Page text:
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God in the Qur’an
by jack miles 
knopf, 256 pages, $26.95

Jack Miles, a former Jesuit seminarian turned author and editor, is best known for God: A Biography. In his latest book, he compares the gods of the Qur’an and Bible, with sympathy for the former. Instead of addressing the attributes of the Qur’an’s God systematically, God in the Qur’an takes readers on a journey through those elements of qur’anic sacred history that have parallels in the Bible: from Adam to Jesus and Mary. Throughout this journey, Miles compares Allah, God of the Qur’an, with Yahweh, God of the Bible, as two different characters. God in the Qur’an is thus less a theological exploration of who God truly is and more a comparison of the divine protagonists in these two books. In the end (although Miles does not put it this crassly), Allah wins. He is more merciful, more reasonable, and more predictable. However, Miles also finds beauty in the biblical narrative of a God who is irascible and prone to emotional outbursts, yet loves his people ­deeply through it all.

In making this comparison Miles sticks to the canonical scriptures. He notes that biblical characters such as Adam, Noah, and ­Abraham are changed in the Qur’an. God forgives Adam for his offense of eating from the forbidden tree. The qur’anic Noah has only one son, and that son refuses to board the ark (boasting foolishly that he will save himself in the mountains). Abraham has a ­conflict with his father (who is named Azar, and not Terah), and later warns his son before leading him away as a sacrifice. Miles ­presents such elements as the Qur’an’s—or rather Allah’s—corrections of the Bible. For example, on the sacrifice of Abraham’s son, Miles writes:

Here Allah sharply corrects the biblical account: Abraham does not conceal from his son the divine command that has come to him in a dream. And the son, for his part, does not proceed in oblivious trust, like Isaac in the Book of Genesis, but—being old enough to take a reflective and responsible part in the sacrifice—declares a forthright willingness to give up his life if such is Allah’s will. Like his father, he submits to his divine Lord—good Muslims both.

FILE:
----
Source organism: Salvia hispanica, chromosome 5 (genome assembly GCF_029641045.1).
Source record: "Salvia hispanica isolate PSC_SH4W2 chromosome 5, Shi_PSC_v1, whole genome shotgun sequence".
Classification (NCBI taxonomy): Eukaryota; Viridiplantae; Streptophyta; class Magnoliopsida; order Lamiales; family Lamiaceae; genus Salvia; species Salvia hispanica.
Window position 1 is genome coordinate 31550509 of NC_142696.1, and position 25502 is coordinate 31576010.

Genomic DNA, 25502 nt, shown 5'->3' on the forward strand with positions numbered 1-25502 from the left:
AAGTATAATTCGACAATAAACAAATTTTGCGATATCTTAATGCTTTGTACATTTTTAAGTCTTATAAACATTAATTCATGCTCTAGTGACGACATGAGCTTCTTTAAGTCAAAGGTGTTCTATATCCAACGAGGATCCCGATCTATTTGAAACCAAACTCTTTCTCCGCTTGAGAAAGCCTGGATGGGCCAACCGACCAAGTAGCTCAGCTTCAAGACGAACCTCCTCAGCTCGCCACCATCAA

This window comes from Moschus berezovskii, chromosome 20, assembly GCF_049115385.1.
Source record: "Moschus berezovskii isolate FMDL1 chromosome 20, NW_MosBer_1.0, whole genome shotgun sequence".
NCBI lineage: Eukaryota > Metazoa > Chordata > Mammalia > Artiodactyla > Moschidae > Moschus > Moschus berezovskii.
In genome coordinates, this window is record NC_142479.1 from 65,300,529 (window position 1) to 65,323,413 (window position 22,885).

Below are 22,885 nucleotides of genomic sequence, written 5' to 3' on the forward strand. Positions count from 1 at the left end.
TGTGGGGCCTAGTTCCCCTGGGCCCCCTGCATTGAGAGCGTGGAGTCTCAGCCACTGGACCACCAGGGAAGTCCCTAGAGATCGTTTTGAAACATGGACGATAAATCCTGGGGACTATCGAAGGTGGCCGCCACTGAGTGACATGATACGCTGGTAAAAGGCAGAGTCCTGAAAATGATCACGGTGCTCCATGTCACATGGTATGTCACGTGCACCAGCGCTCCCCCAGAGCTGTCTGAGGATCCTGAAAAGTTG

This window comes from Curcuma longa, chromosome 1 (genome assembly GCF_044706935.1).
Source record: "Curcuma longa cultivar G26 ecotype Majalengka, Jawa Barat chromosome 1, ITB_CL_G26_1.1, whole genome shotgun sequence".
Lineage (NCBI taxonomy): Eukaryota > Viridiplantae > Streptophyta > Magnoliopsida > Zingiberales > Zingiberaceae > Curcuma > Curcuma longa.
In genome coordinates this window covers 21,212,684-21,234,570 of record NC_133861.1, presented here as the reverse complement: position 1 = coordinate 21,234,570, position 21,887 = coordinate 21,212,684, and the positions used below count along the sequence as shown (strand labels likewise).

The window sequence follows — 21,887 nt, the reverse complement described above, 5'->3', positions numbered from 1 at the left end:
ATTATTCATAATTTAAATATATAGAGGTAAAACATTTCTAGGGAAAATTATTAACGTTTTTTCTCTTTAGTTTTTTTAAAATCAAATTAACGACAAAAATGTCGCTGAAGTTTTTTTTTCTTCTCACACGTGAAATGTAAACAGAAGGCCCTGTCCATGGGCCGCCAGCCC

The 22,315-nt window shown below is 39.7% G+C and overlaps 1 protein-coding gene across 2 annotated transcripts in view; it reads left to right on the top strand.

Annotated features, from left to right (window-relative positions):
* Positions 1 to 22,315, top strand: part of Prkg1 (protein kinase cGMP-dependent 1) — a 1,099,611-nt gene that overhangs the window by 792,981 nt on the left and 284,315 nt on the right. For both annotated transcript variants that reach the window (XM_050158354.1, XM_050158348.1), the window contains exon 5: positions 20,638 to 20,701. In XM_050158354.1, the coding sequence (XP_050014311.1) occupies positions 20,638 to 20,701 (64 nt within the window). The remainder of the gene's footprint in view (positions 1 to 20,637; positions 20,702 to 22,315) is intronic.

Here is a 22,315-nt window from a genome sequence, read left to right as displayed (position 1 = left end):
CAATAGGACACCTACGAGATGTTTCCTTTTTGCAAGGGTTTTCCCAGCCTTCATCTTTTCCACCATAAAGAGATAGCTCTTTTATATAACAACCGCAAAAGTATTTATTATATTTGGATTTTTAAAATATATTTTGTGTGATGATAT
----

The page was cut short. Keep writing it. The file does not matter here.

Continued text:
Miles’s commentary is penetrating. Still (and Miles recognizes this), in all of these cases the Qur’an’s biblical subtext is not limited to the canonical Bible but includes the entire legacy of Jewish and Christian literature through the early seventh century. Ephrem the Syrian, for example, has God forgive Adam. The story of Noah’s lost son is likely an exegetical development of Ezekiel 14. The story of Abraham’s ­conflict with his father is known from the Book of Jubilees and (as Miles ­mentions) the apocryphal Christian work Apocalypse of Abraham. The notion that Abraham’s son was a willing participant in the sacrifice is suggested by Judith 8:26 and is explicit in a wide range of ­Jewish sources, including the Targum Neofiti and the midrash Genesis Rabbah.

All of this raises the question of what “Bible” meant in the Qur’an’s context. As the studies of Sidney H. Griffith have shown, the Bible was likely not translated into Arabic until at least a century after the rise of Islam. Accordingly, the author of the Qur’an would have encountered not the Bible but biblical tales, ­transmitted orally, and likely not have distinguished between what is biblical and what is parabiblical. In other words, one wonders if the Qur’an is ­actually “correcting” the Bible, as Miles puts it, or communicating stories that were already transformed by Jews and Christians.